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Irene P. TOMSIC and Sheila Browning, Plaintiffs-Appellants, v. STATE FARM MUTUAL AUTOMOBILE INSURANCE COMPANY, an Illinois corporation; and Norman Miller, Defendants-Appellees.
Plaintiffs/appellants Irene Tomsic and Sheila Browning appeal the district court's grant of summary judgment for defendant/appellee State Farm on their Title VII gender discrimination claims.1 Tomsic v. State Farm Mutual Automobile Ins. Co., 870 F.Supp. 318 (D.Utah 1994). We have jurisdiction under 28 U.S.C. § 1291.
Plaintiffs were hired on April 1, 1991, as trainee agents of defendant.2 Employment as a trainee agent is temporary, lasting at most two years. Employees who successfully complete the training program become agents with the defendant under a contractual relationship but are no longer employees. Plaintiffs were terminated after about nine months in the program. A third trainee who had been hired at the same time as plaintiffs, a male named Toby Gonzales, was retained and successfully completed the program.
Under the terms of the employment contract, defendant was obligated to assign a management employee to provide training and supervision to plaintiffs. The supervisor assigned to train plaintiffs during the first three months of their employment was Dean Olsen. Olsen testified in deposition that plaintiffs were committed to the program, had good attitudes, and showed professionalism in dealing with clients.
After three months, plaintiffs were assigned a new supervisor, Norman Miller, who had been supervising Toby Gonzales from the beginning of his employment. Miller devoted more of his attention to Gonzales than to plaintiffs, according to Browning's deposition. Miller was supposed to complete weekly progress reports on plaintiffs as well as evaluations every three months. Miller prepared the evaluation for the initial three months of plaintiffs' employment, even though he had not been their supervisor during that period, and did so without the input of Olsen. Later, Miller sometimes falsified the weekly progress reports by claiming to have spent more time in training plaintiffs than he actually had, the plaintiffs said in their depositions. Miller's reports on Browning were conflicting; one week she would be rated very highly in all areas, while the next report would say she had a bad attitude and wasn't a team player. In September 1991, Browning won a contest among both trainees and experienced agents by submitting the highest number of life insurance applications in her district.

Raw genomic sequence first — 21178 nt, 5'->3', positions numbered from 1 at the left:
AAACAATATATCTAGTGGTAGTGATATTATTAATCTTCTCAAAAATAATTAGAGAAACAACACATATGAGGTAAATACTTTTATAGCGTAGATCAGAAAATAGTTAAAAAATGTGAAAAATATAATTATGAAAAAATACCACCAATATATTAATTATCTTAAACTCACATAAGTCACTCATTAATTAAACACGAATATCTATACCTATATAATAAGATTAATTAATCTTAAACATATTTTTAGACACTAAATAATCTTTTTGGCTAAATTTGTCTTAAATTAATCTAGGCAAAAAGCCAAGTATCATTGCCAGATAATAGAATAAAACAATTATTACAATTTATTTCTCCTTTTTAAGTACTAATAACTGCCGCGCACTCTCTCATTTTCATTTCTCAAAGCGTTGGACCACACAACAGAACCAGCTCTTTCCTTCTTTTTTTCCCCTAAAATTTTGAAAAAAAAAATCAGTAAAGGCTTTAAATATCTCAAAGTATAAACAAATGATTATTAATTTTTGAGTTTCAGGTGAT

Within a month after becoming plaintiffs' supervisor, Miller told plaintiff Tomsic that he did not think she would succeed; he said her husband made too much money and that she therefore would lack incentive. He asked about Tomsic's marital relationship and whether her husband had ever had an affair. At about the same time, Miller told plaintiff Browning and Toby Gonzalez that Tomsic would be fired and one of them could have her office. Two weeks later he again told Browning that Tomsic would be fired.
On December 16, 1991, in a tape recorded conversation, Miller told Browning that she had a great future with State Farm but that production was not the most important evaluation factor. He said he was concerned that she devoted so much of her time to her career and that her personal and family life might suffer. He also expressed concern that marital problems might arise in a few years because she would likely be earning more than her husband. Miller later testified that his purpose in this interview, on instructions from his superior, was to try to convince Browning to resign voluntarily.
Three days later the decision was made to fire both plaintiffs, but apparently the decision was not acted on immediately. Plaintiffs were asked to resign in January. Tomsic resigned in late January. Browning refused to resign. On February 26, 1992, a letter was mailed notifying Browning that she was terminated as of February 29. She turned in a resignation on February 28.